Remarkably, if you visit Apalachicola Bay it is the last place I know of in North America where there is still a fleet of waterman who hand tong oysters.  What is a hand tong?  Look again at the Anderson’s Neck logo and you will see a stylized set of hand tongs.  These tongs were used to collect oysters during the 19th and early 20th centuries before mankind invented the oyster dredge.  The power dredge then followed the sailboat driven dredge.  Along with several other man made calamities, they combined to nearly eliminate all oysters from virtually every coastal estuary on planet Earth.  Well Apalachicola has preserved the hand tong craft and does not allow the all too efficient dredge to set foot in its waters.  I wonder if that has anything to do with still having naturally occurring oysters left in Apalachicola Bay.  My guess is yes.

Modern Atlanta, however, is set to undo what antiquated hand tonging has allowed to persevere.  It is no revelation that Atlanta has a massive water shortage problem.  Atlanta drains off ever increasing quantities of Chattahoochee/Apalachicola river basin water as its population grows.  As a result, Apalachicola Bay is gradually being starved.  As Atlanta’s population draws more out, less fresh water reaches Apalachicola Bay. There will be no oysters capable of surviving in the resulting high salinity water in Apalachicola Bay.  The brackish bay will have turned to sea water and the untreated fertilizer and nutrient laden loads of the Apalachicola River basin will dump directly into the Gulf.  Algae blooms will flourish.  When the algae dies it will drop to the seafloor in untold quantities creating epic dead zones.  No fish or crustacean will survive as the algae will have sucked all life giving oxygen out of the water.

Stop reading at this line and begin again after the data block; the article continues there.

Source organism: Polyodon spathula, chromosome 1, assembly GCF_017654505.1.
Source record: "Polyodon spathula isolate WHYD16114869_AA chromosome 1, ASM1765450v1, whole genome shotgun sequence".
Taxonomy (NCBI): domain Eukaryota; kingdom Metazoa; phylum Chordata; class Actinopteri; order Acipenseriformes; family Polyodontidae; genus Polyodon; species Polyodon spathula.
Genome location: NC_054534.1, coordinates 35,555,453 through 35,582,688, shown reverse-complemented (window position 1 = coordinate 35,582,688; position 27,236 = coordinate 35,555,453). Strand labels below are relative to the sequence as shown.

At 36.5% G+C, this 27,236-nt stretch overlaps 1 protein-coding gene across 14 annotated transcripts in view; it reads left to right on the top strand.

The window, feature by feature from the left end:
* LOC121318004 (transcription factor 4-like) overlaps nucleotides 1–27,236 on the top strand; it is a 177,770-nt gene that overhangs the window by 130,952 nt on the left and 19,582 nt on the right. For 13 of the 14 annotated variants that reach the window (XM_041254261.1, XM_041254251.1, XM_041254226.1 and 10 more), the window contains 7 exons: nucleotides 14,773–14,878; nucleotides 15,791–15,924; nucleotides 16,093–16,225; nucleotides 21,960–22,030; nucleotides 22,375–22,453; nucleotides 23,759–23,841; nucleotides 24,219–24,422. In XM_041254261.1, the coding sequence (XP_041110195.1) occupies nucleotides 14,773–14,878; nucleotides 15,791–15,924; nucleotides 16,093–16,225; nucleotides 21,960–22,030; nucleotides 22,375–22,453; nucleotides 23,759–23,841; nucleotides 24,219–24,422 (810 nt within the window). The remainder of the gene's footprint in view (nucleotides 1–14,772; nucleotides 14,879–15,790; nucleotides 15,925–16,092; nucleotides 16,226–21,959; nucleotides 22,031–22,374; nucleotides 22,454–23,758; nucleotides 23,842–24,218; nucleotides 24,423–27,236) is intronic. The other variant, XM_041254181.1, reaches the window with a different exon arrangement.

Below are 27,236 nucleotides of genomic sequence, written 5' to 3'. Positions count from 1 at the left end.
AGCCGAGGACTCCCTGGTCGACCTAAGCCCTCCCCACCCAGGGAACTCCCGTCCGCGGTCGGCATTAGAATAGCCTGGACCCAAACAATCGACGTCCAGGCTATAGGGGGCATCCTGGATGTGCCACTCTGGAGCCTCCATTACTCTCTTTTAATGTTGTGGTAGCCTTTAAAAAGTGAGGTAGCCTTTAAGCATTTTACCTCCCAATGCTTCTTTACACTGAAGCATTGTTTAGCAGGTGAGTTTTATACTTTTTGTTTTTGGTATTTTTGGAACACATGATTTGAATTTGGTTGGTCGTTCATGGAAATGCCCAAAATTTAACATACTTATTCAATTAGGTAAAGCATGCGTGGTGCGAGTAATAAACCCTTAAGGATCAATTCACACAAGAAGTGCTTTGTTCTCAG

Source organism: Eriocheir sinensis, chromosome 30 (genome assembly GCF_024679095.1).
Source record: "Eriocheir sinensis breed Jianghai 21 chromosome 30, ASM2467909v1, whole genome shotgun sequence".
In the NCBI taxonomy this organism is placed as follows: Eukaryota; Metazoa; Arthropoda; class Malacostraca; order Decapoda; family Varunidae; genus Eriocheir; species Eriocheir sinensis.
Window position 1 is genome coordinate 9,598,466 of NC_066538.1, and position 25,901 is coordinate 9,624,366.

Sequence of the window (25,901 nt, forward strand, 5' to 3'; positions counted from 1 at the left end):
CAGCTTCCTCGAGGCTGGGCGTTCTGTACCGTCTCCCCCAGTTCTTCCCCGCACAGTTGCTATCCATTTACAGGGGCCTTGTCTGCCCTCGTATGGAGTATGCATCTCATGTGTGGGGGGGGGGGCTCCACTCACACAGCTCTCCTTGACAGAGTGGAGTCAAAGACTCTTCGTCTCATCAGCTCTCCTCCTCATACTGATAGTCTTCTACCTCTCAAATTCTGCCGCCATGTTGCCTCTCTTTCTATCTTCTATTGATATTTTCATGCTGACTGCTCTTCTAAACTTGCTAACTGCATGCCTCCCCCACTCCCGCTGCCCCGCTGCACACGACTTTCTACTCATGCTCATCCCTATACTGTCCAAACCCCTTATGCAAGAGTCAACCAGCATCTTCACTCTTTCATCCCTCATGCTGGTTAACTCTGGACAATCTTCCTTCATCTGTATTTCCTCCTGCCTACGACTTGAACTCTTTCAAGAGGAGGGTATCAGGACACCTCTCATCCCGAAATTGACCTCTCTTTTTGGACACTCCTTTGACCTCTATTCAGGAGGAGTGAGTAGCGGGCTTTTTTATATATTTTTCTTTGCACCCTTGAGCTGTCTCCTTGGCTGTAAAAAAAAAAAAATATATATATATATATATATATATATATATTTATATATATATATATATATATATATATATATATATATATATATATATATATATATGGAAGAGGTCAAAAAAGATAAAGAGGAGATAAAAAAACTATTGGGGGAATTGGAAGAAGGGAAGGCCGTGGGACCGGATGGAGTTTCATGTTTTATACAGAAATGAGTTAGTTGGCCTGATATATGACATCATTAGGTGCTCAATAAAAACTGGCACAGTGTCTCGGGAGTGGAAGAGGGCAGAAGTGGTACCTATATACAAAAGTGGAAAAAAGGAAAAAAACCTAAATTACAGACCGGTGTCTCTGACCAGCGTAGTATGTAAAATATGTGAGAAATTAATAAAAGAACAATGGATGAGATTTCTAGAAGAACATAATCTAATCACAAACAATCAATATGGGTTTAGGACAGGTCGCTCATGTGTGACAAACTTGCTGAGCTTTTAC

This story has been told before.  It has happened in nearly all estuaries throughout North America, and the world for that matter.  Why don’t we do something about it?  Because we like toilets, swimming pools, and well manicured lawns.  Only when there are no oysters, will the ostreaphiles and the fish living in the Gulf of Mexico realize it is too late.

Well ostreaphiles, now is the time to revolt, before it is too late.  I don’t care if you are a wild eyed, tree-hugging environmentalist or simply an avid oyster eater who needs an occasional fix of a dozen beauties on the half shell.  We need to work together to do something to save Apalachicola Bay before it becomes a dead cousin of every other estuary in North America.  Time, unfortunately, is not on our side.